Spotted in Disney’s Animal Kingdom. This was normal sock day.
Do you see the sideways heart on this tree? I didn’t notice it until after we got home and I put the photos on my computer. So cool! This was spotted on the safari ride in the Animal Kingdom.


I found this heart near Splash Mountain in the Magic Kingdom.

Just for fun, here are a few examples of my dad’s awesome style for you:


Scan 38

And here’s one where we all apparently took after my dad … and at Disney, too!

Screen Shot 2016-03-05 at 5.02.48 PM


beauty friendship grief laughter life love

feeling alive

“You just keep living until you feel alive again.”

My sister-in-law heard that quote on a television show a few days ago and sent it to me. The worst thing about loss is it feels like everyone moves on and you’re still stuck. I learned that nothing and no one will ever let you grieve as long as you want to, or in the way you want to all the time. It was quite a while before I felt completely alive again, and even that was temporary. In the meantime, I had to continue working and making plans.

I believe one thing that helped me the most last year was planning travels with Travis, friends and family. I got to visit quite of few of my best friends, and they came to visit me. I want to tell you about some of those moments. In case you’re ever grieving in the worst way, I want you to know that you can feel alive again. In my case, it was always, always, always my close friends and family who helped me feel that way.

Disneyland I insisted we watch the firework show one night and they played “Silent Night” while the sky lit up with bursts of all colors by the castle. Travis looked at me, knowing I was thinking of my dad because my cousin played that song at his funeral. I cried a little on Indiana Jones. I smiled a lot when the Genie in Aladdin reminded me of him. I took pictures of things that reminded me of previous trips. The corn dog stand. The Carnation Cafe. The Golden Horseshoe. My mom. I marveled at how a person can be everywhere and no where at the same time.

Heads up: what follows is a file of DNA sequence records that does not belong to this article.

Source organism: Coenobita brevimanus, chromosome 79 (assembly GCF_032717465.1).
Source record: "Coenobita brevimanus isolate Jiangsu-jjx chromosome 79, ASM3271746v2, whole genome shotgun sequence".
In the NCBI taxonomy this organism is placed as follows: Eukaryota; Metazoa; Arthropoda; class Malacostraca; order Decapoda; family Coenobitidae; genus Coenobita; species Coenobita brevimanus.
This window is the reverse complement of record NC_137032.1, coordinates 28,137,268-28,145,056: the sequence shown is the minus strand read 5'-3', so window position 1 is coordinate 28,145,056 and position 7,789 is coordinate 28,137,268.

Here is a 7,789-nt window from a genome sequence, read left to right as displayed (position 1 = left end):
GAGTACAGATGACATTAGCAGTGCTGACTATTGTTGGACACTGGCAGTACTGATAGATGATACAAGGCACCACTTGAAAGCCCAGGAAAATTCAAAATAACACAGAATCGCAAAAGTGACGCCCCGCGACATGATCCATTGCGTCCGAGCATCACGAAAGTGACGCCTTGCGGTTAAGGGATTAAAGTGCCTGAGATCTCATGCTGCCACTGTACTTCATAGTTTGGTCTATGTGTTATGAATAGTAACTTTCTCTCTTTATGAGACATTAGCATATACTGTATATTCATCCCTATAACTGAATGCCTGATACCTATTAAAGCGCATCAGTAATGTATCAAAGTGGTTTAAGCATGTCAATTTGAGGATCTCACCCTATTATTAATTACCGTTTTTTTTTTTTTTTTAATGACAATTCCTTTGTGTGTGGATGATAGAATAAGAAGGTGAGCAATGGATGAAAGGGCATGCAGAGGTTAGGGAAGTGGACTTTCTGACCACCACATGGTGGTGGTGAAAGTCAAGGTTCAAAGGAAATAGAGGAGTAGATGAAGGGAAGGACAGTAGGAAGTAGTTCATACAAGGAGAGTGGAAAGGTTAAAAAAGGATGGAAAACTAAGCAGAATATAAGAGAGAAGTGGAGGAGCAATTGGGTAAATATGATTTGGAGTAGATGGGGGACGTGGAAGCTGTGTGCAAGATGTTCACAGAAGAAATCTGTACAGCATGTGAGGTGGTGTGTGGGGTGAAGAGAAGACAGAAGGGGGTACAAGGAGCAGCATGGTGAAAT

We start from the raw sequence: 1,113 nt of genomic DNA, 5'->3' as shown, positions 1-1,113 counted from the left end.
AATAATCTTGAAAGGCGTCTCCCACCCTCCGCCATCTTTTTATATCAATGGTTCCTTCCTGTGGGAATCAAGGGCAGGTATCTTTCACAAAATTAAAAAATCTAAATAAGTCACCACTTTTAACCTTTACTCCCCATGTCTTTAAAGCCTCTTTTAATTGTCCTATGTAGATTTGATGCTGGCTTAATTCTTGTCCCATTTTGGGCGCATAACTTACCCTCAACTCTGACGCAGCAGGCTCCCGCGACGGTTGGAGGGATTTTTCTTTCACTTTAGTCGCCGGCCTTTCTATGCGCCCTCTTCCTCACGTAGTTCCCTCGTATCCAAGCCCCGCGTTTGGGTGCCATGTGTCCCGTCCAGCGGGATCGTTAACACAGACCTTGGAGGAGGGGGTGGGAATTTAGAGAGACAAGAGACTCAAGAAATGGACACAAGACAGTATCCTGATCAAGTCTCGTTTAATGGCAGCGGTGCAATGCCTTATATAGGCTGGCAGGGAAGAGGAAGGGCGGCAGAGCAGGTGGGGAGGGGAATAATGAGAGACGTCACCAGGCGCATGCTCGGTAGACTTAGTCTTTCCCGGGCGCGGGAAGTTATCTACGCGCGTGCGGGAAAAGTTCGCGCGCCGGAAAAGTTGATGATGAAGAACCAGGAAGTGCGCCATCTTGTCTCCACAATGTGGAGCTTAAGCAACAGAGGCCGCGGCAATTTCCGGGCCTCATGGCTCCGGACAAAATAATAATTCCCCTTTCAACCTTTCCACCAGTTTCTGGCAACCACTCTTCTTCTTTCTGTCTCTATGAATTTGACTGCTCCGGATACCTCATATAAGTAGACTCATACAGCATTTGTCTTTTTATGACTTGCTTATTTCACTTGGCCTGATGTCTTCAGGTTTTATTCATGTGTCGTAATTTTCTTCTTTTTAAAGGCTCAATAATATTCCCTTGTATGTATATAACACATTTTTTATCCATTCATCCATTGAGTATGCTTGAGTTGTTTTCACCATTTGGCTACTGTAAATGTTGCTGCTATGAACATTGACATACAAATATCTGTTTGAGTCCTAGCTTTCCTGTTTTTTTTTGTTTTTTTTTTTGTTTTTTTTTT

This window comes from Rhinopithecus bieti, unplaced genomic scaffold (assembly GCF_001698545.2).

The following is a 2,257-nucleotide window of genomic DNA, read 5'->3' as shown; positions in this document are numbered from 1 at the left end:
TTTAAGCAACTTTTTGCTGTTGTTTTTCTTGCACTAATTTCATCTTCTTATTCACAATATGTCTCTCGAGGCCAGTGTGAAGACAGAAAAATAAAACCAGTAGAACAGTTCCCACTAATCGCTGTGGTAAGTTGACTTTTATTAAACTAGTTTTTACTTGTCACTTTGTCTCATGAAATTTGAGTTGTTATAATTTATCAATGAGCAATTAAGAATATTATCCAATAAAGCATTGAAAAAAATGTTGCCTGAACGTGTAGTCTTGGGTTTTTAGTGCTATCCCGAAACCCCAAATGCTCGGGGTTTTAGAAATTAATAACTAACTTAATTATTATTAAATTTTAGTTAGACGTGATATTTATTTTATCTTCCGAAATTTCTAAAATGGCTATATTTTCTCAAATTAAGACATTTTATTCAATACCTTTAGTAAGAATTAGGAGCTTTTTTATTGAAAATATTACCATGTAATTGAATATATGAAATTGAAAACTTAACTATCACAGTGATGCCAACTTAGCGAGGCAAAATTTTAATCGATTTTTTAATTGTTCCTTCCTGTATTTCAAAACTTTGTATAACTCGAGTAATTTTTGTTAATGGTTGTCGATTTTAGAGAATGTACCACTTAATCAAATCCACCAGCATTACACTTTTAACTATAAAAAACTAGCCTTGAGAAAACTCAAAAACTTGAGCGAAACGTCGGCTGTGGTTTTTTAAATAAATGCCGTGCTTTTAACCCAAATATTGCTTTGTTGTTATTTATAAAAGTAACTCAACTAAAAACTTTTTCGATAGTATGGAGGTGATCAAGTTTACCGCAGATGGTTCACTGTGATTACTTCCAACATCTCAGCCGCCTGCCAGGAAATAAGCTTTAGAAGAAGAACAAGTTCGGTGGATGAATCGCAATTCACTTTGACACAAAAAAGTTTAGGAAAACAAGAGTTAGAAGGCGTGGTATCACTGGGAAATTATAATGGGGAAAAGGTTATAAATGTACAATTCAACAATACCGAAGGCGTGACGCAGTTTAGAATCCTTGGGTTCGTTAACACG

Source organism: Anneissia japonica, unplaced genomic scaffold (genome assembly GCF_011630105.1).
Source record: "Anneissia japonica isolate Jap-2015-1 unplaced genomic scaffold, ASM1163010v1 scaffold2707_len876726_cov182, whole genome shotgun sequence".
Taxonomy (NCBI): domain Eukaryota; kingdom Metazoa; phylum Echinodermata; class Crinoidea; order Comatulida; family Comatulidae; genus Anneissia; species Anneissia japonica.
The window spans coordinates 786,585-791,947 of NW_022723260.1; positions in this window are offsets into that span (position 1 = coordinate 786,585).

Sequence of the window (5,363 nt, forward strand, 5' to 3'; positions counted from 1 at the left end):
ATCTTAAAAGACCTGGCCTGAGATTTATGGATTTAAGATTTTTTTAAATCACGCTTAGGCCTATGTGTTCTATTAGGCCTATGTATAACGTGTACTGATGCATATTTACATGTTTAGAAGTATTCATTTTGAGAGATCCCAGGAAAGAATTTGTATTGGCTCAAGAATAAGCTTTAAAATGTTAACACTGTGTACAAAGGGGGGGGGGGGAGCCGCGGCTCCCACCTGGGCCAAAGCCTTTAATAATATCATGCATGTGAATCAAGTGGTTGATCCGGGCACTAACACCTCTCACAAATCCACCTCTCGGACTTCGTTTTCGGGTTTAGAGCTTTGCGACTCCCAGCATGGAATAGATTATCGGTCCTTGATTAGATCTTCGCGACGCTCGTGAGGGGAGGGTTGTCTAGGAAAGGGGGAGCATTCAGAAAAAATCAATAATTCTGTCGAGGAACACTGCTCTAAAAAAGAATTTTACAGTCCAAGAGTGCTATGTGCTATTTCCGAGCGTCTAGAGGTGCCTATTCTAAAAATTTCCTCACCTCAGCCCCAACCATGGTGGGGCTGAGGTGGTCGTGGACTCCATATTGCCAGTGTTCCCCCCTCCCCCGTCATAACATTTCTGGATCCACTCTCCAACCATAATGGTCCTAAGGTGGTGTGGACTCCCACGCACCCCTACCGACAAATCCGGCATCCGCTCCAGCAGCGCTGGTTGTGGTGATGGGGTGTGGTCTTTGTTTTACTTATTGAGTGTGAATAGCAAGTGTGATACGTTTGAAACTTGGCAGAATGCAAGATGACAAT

Telluride A friend suggested I plan little trips or fun weekends each month so I had something to look forward to. Soon after that, we were invited to ski in Telluride and I couldn’t pass up the chance. I (slowly) made my way down an icy mountain several times that weekend. I faced fears. I breathed in the world’s chilled beauty – the fresh air, the white snow, the pine trees. I laughed my guts out playing Cards Against Humanity for the first time and during a late-night gondola ride.

Denver My friend Stevi and I got a hotel for a night where I jumped on the bed for about two seconds before falling right off! It was the prettiest hotel with fluffy, marshmallow comforters and pillows. We drank red wine and talked about all things happy and sad as usual. Then we ventured into Denver’s busy downtown and watched Garth Brooks take a late-night Saturday crowd by storm. Stevi and I stood the entire time. We sang our lungs out. We danced. I couldn’t make it to my dad’s birthday party that weekend, but I know he was in Denver with me, too. And now I’m glad I didn’t know / The way it all would end, the way it all would go / Our lives are better left to chance, I could have missed the pain / But I’d have had to miss the dance